Chapter 3. The contextual component model

The two core concepts in Seam are the notion of a context and the notion of a component. Components are stateful objects, usually EJBs, and an instance of a component is associated with a context, and given a name in that context. Bijection provides a mechanism for aliasing internal component names (instance variables) to contextual names, allowing component trees to be dynamically assembled, and reassembled by Seam.

Let's start by describing the contexts built in to Seam.

3.1. Seam contexts

Seam contexts are created and destroyed by the framework. The application does not control context demarcation via explicit Java API calls. Context are usually implicit. In some cases, however, contexts are demarcated via annotations.

The basic Seam contexts are:

  • Stateless context

  • Event (or request) context

  • Page context

  • Conversation context

  • Session context

  • Business process context

  • Application context

You will recognize some of these contexts from servlet and related specifications. However, two of them might be new to you: conversation context, and business process context. One reason state management in web applications is so fragile and error-prone is that the three built-in contexts (request, session and application) are not especially meaningful from the point of view of the business logic. A user login session, for example, is a fairly arbitrary construct in terms of the actual application work flow. Therefore, most Seam components are scoped to the conversation or business process contexts, since they are the contexts which are most meaningful in terms of the application.

Let's look at each context in turn.

3.1.1. Stateless context

Components which are truly stateless (stateless session beans, primarily) always live in the stateless context (this is really a non-context). Stateless components are not very interesting, and are arguably not very object-oriented. Nevertheless, they are important and often useful.

3.1.2. Event context

The event context is the "narrowest" stateful context, and is a generalization of the notion of the web request context to cover other kinds of events. Nevertheless, the event context associated with the lifecycle of a JSF request is the most important example of an event context, and the one you will work with most often. Components associated with the event context are destroyed at the end of the request, but their state is available and well-defined for at least the lifecycle of the request.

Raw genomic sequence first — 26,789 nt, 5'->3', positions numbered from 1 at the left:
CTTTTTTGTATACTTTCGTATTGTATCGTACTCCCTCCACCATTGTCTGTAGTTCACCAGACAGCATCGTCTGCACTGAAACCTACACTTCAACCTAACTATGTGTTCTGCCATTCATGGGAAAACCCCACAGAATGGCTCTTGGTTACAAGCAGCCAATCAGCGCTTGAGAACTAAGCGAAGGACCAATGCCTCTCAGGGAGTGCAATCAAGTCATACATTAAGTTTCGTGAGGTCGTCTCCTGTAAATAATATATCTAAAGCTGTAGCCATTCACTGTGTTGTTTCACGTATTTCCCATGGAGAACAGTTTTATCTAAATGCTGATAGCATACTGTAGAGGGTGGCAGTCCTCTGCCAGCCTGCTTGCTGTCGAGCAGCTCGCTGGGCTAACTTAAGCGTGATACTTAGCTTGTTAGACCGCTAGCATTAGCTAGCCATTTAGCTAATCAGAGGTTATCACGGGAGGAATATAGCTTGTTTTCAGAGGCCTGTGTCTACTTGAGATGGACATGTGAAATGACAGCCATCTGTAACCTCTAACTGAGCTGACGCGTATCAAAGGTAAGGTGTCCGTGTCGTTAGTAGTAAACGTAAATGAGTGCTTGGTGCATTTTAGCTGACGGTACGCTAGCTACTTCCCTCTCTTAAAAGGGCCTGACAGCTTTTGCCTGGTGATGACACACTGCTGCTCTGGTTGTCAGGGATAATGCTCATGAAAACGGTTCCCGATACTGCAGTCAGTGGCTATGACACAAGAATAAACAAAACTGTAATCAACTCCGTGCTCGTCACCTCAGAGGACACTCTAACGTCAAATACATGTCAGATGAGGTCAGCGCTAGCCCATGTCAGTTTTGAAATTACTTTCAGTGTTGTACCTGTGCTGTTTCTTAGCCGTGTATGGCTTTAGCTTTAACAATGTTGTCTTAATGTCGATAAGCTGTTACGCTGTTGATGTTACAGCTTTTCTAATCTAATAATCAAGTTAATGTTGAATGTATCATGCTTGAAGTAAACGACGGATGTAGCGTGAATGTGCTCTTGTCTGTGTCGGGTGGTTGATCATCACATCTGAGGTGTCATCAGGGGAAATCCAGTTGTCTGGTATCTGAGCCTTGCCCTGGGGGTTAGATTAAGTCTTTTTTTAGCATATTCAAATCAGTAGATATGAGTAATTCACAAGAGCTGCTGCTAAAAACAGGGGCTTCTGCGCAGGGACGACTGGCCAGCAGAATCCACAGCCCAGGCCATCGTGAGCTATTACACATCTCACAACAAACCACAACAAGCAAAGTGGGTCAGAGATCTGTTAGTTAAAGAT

When you invoke a Seam component via RMI, or Seam Remoting, the event context is created and destroyed just for the invocation.

3.1.3. Page context

The page context allows you to associate state with a particular instance of a rendered page. You can initialize state in your event listener, or while actually rendering the page, and then have access to it from any event that originates from that page. This is especially useful for functionality like clickable lists, where the list is backed by changing data on the server side. The state is actually serialized to the client, so this construct is extremely robust with respect to multi-window operation and the back button.

3.1.4. Conversation context

The conversation context is a truly central concept in Seam. A conversation is a unit of work from the point of view of the user. It might span several interactions with the user, several requests, and several database transactions. But to the user, a conversation solves a single problem. For example, "book hotel", "approve contract", "create order" are all conversations. You might like to think of a conversation implementing a single "use case" or "user story", but the relationship is not necessarily quite exact.

A conversation holds state associated with "what the user is doing now, in this window". A single user may have multiple conversations in progress at any point in time, usually in multiple windows. The conversation context allows us to ensure that state from the different conversations does not collide and cause bugs.

It might take you some time to get used to thinking of applications in terms of conversations. But once you get used to it, we think you'll love the notion, and never be able to not think in terms of conversations again!

Some conversations last for just a single request. Conversations that span multiple requests must be demarcated using annotations provided by Seam.

Some conversations are also tasks. A task is a conversation that is significant in terms of a long-running business process, and has the potential to trigger a business process state transition when it is successfully completed. Seam provides a special set of annotations for task demarcation.

Conversations may be nested, with one conversation taking place "inside" a wider conversation. This is an advanced feature.